I’m always struck, when I hear them, by how successful Ottorino Respighi was in evoking the Italian past in his big orchestral pieces. The Fountains of Rome and The Pines of Rome exhibit full orchestral modernity, yet strategic modal harmonies hidden within the music carry you back in time and bring the musical journey to your ears as legend. Somehow, Respighi’s fountains are burbling away two thousand years ago, and the catacombs are ancient ones. The creepy, mysterious army which sways slowly up the Appian Way in The Pines of Rome, comes to us at dawn with spears and horses, not tanks and motorcycles, the way it might in Shostakovich. And as the invader faintly stirs to life, it is as if, through a sinuous woodwind memory, we can smell the coffee, the olive oil, the horse leather and the manure of the Roman Imperial past.

Juraj Valčuha, somewhat formal in classic white tie and tails, turned out to be a superb colorist in the Respighi. Valčuha is not one of those conductors who throws himself all over the stage. Instead, he conserves his energy like a fencer and periodically wields his baton like a sword from below. As the phenomenal brass section of the Pittsburgh Symphony (and there is surely none better in the USA) hit its stride, Valčuha cued the offstage trumpets with the serenity of a jet pilot. And as the army crashed wildly in front of us, he seemed to impale it to a halt.

I was happy with this program, this orchestra and this city. I’m sure the Pittsburgh Symphony plays new music, but I was glad this time that it didn’t. Visiting Pittsburgh takes one back to the era of granite and brick. I was happy to experience music like that here.  It seemed all of a piece.

About the author

Steven Kruger

Steven Kruger is a former classical concert agent. For a number of years he supervised the roster of conductors at Shaw Concerts in New York City, representing such artists as Sir Andrew Davis, Sir Neville Marriner, Rafael Fruhbeck De Burgos, Jose Serebrier and Robert Shaw.

Born in New York City in 1947 to a German immigrant father and an American mother, Kruger is a descendant of 19th century Bach biographer Philipp Spitta. He was educated at Phillips Exeter and Princeton, and received his degree in Philosophy, but turned to music administration after a brief career as a military officer and as a stockbroker.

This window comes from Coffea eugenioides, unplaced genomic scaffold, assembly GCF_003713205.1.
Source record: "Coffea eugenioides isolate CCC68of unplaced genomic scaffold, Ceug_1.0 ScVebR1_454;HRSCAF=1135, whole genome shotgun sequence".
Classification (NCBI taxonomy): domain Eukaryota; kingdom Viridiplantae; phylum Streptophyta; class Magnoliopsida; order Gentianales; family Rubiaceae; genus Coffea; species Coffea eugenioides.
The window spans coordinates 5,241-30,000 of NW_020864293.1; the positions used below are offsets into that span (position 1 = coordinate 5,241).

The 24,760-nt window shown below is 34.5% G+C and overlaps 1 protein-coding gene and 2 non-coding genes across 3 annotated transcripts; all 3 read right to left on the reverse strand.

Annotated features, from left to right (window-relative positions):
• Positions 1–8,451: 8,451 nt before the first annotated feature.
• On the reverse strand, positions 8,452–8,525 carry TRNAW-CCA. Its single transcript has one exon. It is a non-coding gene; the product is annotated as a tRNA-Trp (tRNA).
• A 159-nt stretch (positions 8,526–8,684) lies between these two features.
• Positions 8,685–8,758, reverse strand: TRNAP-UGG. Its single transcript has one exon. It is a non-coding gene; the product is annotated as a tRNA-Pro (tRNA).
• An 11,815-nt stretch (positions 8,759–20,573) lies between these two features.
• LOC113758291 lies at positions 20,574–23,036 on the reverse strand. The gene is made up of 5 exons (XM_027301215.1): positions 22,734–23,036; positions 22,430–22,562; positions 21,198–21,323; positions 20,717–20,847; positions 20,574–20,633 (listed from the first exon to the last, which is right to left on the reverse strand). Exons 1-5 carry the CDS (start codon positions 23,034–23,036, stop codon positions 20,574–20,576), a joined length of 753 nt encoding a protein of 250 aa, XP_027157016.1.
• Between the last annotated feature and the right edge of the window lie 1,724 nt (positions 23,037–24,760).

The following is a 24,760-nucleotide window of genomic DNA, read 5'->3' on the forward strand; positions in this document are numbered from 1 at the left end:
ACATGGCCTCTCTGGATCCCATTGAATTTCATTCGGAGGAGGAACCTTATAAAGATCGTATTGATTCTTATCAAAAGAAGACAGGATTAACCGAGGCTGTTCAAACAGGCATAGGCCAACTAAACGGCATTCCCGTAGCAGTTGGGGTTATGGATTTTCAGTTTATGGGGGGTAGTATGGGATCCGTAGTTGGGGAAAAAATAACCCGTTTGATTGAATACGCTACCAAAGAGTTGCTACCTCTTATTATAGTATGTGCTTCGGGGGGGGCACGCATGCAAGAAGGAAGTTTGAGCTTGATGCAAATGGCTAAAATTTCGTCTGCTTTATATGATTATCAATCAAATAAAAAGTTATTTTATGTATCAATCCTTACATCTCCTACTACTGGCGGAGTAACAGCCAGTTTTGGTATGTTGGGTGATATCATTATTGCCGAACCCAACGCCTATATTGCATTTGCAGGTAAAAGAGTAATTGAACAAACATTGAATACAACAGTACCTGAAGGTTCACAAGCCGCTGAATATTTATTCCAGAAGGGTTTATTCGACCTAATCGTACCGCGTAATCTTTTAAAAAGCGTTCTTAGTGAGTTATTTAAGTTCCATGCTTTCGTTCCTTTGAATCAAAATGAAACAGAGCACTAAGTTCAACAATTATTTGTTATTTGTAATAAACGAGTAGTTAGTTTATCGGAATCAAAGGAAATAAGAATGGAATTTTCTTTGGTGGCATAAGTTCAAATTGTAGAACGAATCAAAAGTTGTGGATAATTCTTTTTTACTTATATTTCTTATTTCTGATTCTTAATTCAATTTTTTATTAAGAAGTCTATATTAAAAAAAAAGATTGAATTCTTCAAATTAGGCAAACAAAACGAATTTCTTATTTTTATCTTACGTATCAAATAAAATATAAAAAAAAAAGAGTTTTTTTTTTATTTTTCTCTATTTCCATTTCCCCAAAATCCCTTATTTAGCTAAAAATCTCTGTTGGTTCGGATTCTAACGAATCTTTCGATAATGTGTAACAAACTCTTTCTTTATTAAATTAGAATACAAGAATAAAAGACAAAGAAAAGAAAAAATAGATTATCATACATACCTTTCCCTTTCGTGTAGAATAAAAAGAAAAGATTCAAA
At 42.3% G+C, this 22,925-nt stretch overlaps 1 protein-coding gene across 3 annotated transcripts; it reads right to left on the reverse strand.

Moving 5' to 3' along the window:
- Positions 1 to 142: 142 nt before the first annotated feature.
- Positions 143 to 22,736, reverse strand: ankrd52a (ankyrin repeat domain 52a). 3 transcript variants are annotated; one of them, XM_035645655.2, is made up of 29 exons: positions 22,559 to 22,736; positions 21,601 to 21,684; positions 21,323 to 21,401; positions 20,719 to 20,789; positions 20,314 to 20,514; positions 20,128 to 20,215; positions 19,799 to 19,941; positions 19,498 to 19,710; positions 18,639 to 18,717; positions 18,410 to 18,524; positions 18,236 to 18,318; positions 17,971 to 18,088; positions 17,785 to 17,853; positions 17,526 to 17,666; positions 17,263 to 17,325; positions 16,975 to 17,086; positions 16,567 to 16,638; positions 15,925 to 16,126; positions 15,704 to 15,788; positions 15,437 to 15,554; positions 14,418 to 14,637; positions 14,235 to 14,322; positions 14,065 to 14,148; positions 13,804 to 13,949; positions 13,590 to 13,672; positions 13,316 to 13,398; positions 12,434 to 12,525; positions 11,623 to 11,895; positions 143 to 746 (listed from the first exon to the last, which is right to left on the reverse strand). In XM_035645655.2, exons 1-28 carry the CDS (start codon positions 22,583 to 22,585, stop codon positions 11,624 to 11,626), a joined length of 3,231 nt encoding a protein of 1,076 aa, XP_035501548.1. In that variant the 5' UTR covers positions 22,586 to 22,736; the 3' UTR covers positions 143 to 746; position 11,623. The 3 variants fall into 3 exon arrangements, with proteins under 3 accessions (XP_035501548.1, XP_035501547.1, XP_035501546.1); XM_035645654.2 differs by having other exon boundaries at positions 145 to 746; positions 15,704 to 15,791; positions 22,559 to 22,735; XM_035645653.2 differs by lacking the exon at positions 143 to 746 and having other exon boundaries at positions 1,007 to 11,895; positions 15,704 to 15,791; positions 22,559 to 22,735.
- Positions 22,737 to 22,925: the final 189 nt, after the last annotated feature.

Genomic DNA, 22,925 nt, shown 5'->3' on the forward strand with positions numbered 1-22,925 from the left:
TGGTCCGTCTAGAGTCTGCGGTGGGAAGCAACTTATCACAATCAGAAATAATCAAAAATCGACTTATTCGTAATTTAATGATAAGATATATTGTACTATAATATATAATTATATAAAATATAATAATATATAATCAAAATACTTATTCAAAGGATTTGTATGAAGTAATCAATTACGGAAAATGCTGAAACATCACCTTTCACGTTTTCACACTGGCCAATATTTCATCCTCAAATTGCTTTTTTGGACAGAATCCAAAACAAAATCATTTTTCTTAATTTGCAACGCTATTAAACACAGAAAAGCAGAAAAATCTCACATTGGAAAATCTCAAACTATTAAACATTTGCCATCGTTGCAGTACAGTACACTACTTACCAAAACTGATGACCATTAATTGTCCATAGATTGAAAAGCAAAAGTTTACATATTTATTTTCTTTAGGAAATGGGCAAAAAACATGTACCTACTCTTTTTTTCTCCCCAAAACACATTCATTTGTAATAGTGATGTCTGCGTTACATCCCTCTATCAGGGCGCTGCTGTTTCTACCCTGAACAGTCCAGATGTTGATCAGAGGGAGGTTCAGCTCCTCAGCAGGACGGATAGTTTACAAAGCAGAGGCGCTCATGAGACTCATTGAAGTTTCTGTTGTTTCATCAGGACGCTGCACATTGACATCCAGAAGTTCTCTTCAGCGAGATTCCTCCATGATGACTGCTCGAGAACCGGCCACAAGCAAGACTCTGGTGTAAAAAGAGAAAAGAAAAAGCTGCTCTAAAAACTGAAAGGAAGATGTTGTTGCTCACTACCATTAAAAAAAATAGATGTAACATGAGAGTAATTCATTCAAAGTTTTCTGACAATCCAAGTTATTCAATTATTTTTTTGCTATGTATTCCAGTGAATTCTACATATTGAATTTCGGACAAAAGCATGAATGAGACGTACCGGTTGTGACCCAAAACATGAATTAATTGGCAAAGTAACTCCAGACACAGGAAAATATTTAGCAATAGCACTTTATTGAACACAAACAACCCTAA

Early in his exposure to music, Kruger developed a special fondness for the British Symphonists, and as a concert agent was able to play a part in the revival of such composers as Elgar, Delius, Walton, Bax and Vaughan Williams during the late 1970s.

He continues today as an advocate for these and other 19th and 20th century neo-romantic symphonic composers, such as D’Indy, Magnard, Korngold, Schmidt and Tubin, who were at one time eclipsed by the mid-century fashion for academic music. Now living in California, Steven Kruger reviews selected concerts in Davies Hall by The San Francisco Symphony and international visiting orchestras. Since 2011, he has written program notes on demand for the Oregon Symphony, including their recent CDs, “Music for a Time of War” and “This England”. He contributes a regular CD review column to New York Arts twice a month called A Crop of Recordings and is a masthead reviewer for Fanfare, America’s most serious remaining hardcover journal devoted to recorded music.

WP2Social Auto Publish Powered By :